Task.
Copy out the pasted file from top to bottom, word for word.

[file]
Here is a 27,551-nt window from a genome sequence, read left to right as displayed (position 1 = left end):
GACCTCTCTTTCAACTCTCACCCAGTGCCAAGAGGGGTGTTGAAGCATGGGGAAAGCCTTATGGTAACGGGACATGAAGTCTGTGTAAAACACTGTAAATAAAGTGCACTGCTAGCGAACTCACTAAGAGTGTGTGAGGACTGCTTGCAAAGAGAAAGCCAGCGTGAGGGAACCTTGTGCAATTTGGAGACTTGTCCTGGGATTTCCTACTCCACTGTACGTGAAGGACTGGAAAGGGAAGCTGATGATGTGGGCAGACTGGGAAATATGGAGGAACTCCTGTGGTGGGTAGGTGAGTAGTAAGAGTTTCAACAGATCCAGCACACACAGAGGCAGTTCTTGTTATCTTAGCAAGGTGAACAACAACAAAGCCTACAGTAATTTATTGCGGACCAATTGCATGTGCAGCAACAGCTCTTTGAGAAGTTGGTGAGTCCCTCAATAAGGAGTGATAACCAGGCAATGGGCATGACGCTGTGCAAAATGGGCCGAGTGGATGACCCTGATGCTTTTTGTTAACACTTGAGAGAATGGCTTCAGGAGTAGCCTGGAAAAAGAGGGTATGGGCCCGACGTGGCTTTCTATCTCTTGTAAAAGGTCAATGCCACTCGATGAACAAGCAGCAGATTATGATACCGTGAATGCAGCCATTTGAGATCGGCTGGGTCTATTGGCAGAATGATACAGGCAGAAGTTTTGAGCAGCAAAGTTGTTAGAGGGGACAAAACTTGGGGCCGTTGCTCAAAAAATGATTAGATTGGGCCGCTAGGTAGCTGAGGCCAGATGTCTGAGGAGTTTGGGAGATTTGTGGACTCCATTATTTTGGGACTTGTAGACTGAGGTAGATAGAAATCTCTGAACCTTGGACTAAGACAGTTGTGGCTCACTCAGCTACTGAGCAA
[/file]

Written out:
Here is a 27,551-nt window from a genome sequence, read left to right as displayed (position 1 = left end):
GACCTCTCTTTCAACTCTCACCCAGTGCCAAGAGGGGTGTTGAAGCATGGGGAAAGCCTTATGGTAACGGGACATGAAGTCTGTGTAAAACACTGTAAATAAAGTGCACTGCTAGCGAACTCACTAAGAGTGTGTGAGGACTGCTTGCAAAGAGAAAGCCAGCGTGAGGGAACCTTGTGCAATTTGGAGACTTGTCCTGGGATTTCCTACTCCACTGTACGTGAAGGACTGGAAAGGGAAGCTGATGATGTGGGCAGACTGGGAAATATGGAGGAACTCCTGTGGTGGGTAGGTGAGTAGTAAGAGTTTCAACAGATCCAGCACACACAGAGGCAGTTCTTGTTATCTTAGCAAGGTGAACAACAACAAAGCCTACAGTAATTTATTGCGGACCAATTGCATGTGCAGCAACAGCTCTTTGAGAAGTTGGTGAGTCCCTCAATAAGGAGTGATAACCAGGCAATGGGCATGACGCTGTGCAAAATGGGCCGAGTGGATGACCCTGATGCTTTTTGTTAACACTTGAGAGAATGGCTTCAGGAGTAGCCTGGAAAAAGAGGGTATGGGCCCGACGTGGCTTTCTATCTCTTGTAAAAGGTCAATGCCACTCGATGAACAAGCAGCAGATTATGATACCGTGAATGCAGCCATTTGAGATCGGCTGGGTCTATTGGCAGAATGATACAGGCAGAAGTTTTGAGCAGCAAAGTTGTTAGAGGGGACAAAACTTGGGGCCGTTGCTCAAAAAATGATTAGATTGGGCCGCTAGGTAGCTGAGGCCAGATGTCTGAGGAGTTTGGGAGATTTGTGGACTCCATTATTTTGGGACTTGTAGACTGAGGTAGATAGAAATCTCTGAACCTTGGACTAAGACAGTTGTGGCTCACTCAGCTACTGAGCAA